A note on preloading; preloading is used to eliminate any wobble in the bearing (thus shaft wiggle). Adding preloading in this design is very easy with a spring between the bearings. I’m aiming for a fairly high preload (for this size bearing) of 25N +/- 5N.

On the electronics front; I’ve been made aware of a new contender, the VESC:

Particularly interesting because the designer is going to release a new version within the next few months with the intention of turning it into a fully fledged open source project. Interesting video on the new design and software here:

With any luck, around the time that I finish the mechanical build, the VESC 6 design will be ready for use…

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I have just noticed this thread - so apologies for joining the party late.

I had two thoughts, reading through it.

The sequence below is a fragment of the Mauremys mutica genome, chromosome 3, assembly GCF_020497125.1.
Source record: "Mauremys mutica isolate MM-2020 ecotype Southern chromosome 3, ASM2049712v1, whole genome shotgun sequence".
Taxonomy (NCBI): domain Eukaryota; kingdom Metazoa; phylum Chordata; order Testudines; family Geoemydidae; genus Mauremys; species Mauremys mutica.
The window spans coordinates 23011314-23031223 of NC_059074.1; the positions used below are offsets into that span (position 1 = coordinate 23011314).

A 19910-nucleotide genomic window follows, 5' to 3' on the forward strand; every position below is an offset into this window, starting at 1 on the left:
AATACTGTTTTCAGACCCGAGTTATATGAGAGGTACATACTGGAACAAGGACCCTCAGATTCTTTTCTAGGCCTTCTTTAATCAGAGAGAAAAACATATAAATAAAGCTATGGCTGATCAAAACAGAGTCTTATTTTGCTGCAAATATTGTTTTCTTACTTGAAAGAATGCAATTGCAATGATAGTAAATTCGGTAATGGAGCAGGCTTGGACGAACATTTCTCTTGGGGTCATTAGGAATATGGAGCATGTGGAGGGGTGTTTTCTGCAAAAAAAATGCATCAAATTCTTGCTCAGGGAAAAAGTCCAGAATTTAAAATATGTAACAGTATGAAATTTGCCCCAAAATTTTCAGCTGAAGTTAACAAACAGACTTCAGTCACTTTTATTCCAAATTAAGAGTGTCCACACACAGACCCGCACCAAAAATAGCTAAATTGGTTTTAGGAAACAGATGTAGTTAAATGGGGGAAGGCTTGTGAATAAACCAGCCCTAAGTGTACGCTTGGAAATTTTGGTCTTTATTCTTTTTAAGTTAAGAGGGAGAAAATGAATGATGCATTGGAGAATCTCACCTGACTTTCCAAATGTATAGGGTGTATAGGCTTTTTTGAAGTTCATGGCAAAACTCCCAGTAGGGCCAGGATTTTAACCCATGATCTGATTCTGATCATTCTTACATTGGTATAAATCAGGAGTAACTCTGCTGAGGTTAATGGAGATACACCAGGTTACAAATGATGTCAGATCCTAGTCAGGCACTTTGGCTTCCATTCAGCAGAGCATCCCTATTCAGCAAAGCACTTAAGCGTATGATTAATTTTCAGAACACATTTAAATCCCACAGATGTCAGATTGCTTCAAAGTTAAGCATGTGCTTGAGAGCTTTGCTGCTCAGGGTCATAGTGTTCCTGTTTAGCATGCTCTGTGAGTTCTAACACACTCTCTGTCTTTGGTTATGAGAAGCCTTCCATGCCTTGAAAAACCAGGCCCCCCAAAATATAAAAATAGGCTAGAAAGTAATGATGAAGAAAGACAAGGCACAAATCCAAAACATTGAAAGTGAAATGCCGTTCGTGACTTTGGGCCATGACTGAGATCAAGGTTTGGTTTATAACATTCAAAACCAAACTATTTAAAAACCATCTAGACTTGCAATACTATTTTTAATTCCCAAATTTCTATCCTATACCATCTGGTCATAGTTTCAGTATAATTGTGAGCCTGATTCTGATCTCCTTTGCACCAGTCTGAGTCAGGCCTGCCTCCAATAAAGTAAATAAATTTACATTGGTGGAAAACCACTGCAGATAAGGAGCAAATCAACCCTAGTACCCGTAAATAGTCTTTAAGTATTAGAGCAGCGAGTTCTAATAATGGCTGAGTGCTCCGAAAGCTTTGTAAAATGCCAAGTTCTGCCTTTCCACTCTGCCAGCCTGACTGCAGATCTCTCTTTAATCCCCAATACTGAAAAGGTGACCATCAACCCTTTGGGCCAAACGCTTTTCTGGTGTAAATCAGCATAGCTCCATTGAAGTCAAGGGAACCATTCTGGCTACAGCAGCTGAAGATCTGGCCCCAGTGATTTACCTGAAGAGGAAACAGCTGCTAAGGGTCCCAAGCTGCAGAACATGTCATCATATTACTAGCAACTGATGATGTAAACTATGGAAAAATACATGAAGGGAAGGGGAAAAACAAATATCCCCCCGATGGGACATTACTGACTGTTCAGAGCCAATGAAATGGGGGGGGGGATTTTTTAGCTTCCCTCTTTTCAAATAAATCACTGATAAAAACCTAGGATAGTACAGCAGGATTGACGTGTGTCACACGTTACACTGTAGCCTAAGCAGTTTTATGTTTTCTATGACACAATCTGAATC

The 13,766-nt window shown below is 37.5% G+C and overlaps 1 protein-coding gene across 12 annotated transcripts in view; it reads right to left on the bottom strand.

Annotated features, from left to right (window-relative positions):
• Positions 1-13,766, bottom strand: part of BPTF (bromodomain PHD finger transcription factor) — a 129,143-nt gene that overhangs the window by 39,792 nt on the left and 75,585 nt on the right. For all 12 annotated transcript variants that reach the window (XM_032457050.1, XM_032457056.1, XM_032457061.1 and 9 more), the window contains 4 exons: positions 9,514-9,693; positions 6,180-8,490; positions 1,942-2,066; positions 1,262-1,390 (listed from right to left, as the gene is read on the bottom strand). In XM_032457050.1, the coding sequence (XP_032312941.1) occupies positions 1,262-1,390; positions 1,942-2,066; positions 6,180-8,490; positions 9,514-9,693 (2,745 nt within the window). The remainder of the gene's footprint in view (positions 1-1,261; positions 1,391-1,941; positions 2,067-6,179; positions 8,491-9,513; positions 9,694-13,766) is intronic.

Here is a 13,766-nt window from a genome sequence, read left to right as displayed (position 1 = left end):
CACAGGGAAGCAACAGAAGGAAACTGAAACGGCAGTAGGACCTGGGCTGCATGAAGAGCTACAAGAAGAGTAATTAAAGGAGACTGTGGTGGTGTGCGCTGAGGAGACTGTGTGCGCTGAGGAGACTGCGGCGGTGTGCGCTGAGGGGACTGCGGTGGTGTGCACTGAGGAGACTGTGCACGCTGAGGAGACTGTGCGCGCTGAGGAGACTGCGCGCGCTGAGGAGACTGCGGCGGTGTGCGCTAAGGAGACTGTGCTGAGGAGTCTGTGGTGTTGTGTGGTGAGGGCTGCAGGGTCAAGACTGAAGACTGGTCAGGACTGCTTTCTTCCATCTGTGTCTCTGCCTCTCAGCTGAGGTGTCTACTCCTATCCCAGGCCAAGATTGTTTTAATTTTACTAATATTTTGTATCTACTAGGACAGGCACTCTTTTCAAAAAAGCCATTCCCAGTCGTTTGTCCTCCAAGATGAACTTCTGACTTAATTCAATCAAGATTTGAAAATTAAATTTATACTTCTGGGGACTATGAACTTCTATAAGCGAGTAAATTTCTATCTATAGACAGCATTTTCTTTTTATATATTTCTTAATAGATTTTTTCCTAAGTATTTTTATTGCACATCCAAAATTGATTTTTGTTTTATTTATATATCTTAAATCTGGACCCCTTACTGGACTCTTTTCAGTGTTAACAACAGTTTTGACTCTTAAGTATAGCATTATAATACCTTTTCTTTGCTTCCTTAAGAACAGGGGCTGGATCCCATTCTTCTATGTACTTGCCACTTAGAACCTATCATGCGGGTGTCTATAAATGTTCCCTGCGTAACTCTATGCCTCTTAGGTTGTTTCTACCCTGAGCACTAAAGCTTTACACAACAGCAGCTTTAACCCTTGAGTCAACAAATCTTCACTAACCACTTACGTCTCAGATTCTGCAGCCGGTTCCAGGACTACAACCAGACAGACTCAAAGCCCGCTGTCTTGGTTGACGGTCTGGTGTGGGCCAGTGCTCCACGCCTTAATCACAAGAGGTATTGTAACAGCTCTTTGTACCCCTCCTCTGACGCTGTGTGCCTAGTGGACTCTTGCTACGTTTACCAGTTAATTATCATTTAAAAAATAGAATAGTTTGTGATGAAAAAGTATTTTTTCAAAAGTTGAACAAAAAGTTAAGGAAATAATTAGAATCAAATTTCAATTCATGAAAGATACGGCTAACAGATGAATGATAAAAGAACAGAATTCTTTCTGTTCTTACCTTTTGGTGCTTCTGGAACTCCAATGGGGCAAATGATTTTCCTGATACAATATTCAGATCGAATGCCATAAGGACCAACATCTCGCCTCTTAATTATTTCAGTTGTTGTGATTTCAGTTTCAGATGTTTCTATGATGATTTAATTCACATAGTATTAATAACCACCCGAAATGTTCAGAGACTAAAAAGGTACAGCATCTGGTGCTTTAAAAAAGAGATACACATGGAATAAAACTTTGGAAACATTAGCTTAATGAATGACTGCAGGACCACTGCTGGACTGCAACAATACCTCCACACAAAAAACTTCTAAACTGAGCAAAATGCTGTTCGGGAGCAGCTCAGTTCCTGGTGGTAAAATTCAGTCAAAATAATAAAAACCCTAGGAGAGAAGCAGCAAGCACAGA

1. Have you looked at Mechaduino? Possibly with a Nema23 stepper?

  2. Have you thought about laser cut Delrin gears?


  1. Mechaduino is a wonderful thing, certainly fits a lot of applications however peak current (hence power) output is 2A, I’m looking more for 30A (for very short durations).

  2. I think it’s going to be difficult to beat the cost analysis of an injection moulded delrin gear (available for a few £) initially, unless I start looking at custom hub hole patterns in the future. I’ll be keeping that idea in mind!

Thanks for the input and please keep inputting any ideas that pop into your mind as I go along.